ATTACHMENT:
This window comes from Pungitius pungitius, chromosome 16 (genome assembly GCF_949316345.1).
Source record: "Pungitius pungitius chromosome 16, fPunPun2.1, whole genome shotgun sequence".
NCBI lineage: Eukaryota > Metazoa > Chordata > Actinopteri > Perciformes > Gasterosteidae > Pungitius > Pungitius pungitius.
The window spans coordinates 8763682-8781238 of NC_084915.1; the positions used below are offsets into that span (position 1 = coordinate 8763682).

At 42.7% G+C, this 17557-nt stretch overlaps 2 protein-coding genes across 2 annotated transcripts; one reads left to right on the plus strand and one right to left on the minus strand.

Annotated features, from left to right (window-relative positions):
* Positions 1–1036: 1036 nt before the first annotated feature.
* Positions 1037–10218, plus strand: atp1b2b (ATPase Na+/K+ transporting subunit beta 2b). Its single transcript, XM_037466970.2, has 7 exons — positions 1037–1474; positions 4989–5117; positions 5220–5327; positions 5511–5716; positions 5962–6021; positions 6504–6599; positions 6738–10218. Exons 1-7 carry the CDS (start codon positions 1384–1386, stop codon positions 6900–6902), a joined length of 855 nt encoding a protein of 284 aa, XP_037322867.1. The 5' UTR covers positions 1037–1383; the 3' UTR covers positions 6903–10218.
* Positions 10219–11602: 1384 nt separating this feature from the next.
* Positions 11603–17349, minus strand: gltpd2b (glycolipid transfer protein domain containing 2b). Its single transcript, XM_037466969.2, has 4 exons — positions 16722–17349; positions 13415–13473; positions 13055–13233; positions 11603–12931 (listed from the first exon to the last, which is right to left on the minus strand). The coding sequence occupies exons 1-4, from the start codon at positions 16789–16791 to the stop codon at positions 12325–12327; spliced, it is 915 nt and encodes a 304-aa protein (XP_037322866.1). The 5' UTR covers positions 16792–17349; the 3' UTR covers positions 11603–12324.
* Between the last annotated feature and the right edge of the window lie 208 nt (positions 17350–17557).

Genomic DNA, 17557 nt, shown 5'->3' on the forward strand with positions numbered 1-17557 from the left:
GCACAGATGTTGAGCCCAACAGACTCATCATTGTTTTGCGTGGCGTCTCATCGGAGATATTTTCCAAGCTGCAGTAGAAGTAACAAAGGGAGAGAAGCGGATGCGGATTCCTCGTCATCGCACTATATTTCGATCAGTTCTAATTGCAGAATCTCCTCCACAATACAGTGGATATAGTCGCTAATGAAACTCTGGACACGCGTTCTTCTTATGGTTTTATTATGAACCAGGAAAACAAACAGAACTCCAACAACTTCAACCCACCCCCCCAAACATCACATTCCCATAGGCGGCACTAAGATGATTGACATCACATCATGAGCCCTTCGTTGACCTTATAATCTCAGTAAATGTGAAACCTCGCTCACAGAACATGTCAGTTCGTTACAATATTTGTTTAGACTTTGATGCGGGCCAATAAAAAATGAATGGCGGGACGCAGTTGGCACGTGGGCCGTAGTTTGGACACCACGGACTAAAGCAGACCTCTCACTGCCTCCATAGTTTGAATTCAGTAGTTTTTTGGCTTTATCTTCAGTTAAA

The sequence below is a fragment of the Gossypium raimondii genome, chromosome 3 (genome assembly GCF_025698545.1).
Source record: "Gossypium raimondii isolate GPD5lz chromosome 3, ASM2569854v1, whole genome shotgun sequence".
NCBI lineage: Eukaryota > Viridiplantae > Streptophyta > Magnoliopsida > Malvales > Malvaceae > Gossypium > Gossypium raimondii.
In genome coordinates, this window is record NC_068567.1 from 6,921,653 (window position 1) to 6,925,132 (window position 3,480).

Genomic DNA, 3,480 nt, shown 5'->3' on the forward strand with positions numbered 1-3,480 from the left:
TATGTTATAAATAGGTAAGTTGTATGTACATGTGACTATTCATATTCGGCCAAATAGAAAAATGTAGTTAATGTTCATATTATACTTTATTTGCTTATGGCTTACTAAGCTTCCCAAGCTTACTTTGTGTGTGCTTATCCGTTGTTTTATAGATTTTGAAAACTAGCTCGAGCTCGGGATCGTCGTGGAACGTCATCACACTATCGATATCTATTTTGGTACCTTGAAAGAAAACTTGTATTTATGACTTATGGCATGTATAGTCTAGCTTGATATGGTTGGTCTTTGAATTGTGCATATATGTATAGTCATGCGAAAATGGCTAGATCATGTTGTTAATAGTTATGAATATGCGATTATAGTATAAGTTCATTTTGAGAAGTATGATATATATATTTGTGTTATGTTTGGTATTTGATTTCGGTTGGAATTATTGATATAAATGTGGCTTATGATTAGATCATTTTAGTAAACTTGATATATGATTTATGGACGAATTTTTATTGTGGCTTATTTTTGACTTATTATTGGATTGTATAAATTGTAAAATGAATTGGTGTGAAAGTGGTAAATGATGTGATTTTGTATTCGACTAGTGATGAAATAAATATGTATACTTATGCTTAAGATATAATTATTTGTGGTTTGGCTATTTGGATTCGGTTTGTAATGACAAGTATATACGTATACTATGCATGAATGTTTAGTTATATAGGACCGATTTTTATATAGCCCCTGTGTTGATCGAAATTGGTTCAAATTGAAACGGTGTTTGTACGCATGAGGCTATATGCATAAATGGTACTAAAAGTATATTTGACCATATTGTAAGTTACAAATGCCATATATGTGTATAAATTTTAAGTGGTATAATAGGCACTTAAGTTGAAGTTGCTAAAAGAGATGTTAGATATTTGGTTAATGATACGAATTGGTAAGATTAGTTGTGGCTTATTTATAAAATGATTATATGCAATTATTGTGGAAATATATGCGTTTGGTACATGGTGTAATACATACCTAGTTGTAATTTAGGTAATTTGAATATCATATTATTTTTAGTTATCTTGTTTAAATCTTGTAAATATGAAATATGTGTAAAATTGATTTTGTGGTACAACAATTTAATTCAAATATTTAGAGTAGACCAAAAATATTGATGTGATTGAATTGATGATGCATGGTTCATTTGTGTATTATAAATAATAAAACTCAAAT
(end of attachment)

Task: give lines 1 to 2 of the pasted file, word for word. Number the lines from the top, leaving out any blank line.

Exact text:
This window comes from Pungitius pungitius, chromosome 16 (genome assembly GCF_949316345.1).
Source record: "Pungitius pungitius chromosome 16, fPunPun2.1, whole genome shotgun sequence".